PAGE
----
Thursday, November 27, 2008

Not enough of a diversion

"There's something hugely wrong in my life and I'm helpless to change it."

That's the theme of this beautifully written book, and perhaps that's why I didn't enjoy it as much as Shields' more distant-from-real-life, Pulitzer Prize winning "The Stone Diaries."

The book follows Canadian novelist Reta Winters through a time in her life when everything is going splendidly. She has a new book deal, she's in love with her husband of two decades, she has great friends, a cozy home, and is the mother of three beautiful daughters. Yet her oldest daughter, Norah, has inexplicably dropped out of college, renounced all worldly possessions and cut all ties with her family to become a street urchin. And so Reta muddles through her life while always keeping Norah in mind, visiting her street corner and the homeless shelter where she sleeps to bring her food and "gifts."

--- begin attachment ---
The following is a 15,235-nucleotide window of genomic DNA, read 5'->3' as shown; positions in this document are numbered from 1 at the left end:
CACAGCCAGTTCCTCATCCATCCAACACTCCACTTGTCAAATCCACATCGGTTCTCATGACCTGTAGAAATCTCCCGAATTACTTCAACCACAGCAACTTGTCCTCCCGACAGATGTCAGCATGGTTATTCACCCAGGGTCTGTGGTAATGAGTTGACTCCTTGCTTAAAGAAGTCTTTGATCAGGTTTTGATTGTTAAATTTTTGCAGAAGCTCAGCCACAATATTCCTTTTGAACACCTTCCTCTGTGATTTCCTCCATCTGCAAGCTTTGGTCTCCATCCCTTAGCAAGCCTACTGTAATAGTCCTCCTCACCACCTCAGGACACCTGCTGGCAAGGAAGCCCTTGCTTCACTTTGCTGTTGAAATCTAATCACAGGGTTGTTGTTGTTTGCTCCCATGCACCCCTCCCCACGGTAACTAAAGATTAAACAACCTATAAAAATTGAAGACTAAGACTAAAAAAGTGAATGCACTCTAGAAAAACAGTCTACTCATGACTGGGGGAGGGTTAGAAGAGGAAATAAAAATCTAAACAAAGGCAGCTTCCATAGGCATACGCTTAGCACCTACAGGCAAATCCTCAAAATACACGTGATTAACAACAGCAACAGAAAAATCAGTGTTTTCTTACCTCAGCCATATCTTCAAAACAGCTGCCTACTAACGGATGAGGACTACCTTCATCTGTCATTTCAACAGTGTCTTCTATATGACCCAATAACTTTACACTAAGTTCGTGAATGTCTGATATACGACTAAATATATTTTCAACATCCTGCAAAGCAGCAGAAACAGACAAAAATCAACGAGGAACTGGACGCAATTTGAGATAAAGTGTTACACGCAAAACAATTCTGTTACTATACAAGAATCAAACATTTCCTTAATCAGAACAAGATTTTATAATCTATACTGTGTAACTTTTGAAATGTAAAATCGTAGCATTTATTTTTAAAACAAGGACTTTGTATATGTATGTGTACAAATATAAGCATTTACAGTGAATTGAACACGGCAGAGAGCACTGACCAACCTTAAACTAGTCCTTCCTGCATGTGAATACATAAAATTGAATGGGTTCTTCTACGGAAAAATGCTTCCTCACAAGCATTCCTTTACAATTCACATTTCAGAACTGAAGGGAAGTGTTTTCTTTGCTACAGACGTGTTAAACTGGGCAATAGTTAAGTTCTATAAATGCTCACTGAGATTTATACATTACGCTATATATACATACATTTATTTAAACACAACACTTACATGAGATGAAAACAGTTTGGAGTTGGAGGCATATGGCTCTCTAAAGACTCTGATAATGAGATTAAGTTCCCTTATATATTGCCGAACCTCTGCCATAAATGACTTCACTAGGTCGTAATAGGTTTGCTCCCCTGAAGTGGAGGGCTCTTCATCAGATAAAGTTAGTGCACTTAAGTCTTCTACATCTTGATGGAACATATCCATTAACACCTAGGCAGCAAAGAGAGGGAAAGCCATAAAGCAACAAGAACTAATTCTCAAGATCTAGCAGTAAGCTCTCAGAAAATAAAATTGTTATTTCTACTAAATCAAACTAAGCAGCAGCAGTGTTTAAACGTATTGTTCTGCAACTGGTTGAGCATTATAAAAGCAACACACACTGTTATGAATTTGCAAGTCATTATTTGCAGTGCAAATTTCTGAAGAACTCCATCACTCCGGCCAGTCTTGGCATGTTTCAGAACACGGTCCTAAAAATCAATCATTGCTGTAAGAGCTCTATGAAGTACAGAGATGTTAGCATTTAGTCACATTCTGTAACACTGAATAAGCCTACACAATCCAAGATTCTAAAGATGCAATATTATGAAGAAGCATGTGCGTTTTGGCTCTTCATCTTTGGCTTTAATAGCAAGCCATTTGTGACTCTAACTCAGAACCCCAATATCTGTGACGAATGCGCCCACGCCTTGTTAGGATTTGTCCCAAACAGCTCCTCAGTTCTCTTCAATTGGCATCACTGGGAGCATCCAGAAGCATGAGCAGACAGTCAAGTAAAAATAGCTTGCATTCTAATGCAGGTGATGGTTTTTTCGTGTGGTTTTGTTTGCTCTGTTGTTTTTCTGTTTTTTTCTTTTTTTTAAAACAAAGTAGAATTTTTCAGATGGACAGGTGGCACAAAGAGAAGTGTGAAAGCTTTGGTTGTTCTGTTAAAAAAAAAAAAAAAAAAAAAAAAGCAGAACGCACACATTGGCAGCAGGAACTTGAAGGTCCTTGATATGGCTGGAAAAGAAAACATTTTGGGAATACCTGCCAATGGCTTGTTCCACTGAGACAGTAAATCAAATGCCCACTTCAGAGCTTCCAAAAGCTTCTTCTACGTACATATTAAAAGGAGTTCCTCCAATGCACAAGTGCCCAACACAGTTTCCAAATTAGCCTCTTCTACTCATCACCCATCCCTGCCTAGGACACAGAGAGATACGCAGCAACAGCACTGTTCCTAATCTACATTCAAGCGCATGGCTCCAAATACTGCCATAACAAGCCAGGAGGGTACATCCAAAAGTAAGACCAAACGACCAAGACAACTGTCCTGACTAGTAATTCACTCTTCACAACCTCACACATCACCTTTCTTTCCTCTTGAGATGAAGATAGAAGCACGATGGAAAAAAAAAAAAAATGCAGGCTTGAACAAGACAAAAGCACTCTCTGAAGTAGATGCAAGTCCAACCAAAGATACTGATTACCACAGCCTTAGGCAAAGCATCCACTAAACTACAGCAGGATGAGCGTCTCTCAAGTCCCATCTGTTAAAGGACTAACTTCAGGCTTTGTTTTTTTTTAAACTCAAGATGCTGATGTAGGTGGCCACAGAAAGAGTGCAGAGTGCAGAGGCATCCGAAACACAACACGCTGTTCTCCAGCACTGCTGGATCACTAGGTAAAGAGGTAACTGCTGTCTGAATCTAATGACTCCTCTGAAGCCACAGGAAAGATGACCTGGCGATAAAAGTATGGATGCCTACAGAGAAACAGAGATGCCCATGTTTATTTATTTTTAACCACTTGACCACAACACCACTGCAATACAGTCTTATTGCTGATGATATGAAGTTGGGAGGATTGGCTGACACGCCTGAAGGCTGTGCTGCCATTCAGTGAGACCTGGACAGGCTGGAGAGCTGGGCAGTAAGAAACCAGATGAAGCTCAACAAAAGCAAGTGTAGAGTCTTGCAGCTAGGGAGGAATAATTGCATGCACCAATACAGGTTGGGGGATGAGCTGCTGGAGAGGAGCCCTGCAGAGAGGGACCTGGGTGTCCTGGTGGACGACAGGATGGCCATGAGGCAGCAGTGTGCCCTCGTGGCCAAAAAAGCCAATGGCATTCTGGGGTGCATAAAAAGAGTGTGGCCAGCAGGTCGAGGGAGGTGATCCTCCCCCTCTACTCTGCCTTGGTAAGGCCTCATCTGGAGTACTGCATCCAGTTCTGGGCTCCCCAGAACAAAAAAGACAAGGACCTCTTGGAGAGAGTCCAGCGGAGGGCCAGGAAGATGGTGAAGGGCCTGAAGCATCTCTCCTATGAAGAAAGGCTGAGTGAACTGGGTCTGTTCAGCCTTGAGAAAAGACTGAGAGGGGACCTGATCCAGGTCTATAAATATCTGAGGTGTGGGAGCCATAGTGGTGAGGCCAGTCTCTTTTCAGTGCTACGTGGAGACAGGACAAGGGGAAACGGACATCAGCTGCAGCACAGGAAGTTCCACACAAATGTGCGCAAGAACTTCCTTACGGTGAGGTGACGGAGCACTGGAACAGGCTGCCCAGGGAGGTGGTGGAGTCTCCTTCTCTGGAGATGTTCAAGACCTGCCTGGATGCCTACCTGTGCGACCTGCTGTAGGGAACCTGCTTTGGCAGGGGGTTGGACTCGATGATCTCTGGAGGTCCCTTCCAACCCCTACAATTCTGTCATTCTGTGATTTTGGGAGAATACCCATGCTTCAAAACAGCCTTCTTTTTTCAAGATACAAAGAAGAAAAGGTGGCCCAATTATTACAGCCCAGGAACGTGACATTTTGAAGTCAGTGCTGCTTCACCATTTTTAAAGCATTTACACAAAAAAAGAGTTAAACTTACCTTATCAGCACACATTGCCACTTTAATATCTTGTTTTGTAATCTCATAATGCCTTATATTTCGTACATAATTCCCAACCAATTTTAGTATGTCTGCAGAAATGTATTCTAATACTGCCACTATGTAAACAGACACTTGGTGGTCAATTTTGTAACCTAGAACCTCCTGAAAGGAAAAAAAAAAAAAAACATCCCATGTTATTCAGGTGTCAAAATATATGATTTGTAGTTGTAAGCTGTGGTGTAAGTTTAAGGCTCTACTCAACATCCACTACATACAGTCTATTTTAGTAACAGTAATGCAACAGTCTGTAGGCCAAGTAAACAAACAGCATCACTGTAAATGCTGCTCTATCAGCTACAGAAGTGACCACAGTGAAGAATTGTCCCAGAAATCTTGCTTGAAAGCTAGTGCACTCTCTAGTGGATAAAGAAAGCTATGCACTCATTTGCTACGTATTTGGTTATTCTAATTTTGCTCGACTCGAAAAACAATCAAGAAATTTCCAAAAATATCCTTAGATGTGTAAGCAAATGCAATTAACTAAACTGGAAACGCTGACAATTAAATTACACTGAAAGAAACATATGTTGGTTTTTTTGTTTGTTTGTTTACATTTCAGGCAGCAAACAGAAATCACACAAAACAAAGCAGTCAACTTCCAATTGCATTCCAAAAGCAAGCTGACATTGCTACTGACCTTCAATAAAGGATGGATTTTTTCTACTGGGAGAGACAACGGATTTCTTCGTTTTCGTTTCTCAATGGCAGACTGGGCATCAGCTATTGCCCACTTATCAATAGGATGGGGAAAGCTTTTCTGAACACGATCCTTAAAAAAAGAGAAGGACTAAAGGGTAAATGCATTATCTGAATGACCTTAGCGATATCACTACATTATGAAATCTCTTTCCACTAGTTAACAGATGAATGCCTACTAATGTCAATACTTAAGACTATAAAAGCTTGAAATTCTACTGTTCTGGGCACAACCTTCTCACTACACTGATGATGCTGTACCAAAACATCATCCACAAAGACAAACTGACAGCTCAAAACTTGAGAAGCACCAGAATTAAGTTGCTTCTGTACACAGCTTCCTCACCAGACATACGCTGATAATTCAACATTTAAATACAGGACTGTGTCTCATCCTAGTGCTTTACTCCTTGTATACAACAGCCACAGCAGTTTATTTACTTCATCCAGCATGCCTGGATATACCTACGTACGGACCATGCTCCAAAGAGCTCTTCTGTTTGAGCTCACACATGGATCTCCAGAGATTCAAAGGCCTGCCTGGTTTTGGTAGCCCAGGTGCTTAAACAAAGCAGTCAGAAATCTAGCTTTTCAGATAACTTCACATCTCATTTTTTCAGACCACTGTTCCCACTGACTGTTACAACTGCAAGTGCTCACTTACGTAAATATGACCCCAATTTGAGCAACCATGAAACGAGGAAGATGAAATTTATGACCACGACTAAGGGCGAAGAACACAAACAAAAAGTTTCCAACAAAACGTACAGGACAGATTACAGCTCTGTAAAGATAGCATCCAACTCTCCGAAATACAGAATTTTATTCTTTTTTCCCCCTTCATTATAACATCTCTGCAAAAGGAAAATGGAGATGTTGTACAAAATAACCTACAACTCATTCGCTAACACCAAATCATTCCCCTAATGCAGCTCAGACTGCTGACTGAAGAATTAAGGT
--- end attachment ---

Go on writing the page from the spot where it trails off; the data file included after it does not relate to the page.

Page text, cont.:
We travel with Reta as she attempts to keep the status quo when the figurative alarm bells are going off.

Shields is able to aptly inject humor into a routinely sad daily life. The novel was entertaining, yet frustrating. And when I got the happy ending that I hoped for throughout the novel, I felt somehow cheated.

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